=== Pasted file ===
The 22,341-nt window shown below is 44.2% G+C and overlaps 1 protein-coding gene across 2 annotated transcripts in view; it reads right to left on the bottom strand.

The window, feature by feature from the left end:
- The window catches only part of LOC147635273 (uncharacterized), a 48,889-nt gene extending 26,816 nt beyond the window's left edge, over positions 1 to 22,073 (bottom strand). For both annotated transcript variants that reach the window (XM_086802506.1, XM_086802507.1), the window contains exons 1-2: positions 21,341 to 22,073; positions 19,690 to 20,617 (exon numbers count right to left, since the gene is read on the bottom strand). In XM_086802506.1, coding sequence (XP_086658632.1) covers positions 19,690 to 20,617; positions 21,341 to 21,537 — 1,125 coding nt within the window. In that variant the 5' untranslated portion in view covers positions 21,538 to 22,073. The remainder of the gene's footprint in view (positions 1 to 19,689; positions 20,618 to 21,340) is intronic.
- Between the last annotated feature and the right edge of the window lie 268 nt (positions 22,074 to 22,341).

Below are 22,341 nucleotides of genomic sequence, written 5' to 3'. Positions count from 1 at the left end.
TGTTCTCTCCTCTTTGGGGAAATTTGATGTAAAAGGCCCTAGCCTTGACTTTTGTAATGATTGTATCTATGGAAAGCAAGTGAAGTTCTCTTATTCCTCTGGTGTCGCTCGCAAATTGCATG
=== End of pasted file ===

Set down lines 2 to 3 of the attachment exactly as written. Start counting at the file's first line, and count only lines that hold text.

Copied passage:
The window, feature by feature from the left end:
- The window catches only part of LOC147635273 (uncharacterized), a 48,889-nt gene extending 26,816 nt beyond the window's left edge, over positions 1 to 22,073 (bottom strand). For both annotated transcript variants that reach the window (XM_086802506.1, XM_086802507.1), the window contains exons 1-2: positions 21,341 to 22,073; positions 19,690 to 20,617 (exon numbers count right to left, since the gene is read on the bottom strand). In XM_086802506.1, coding sequence (XP_086658632.1) covers positions 19,690 to 20,617; positions 21,341 to 21,537 — 1,125 coding nt within the window. In that variant the 5' untranslated portion in view covers positions 21,538 to 22,073. The remainder of the gene's footprint in view (positions 1 to 19,689; positions 20,618 to 21,340) is intronic.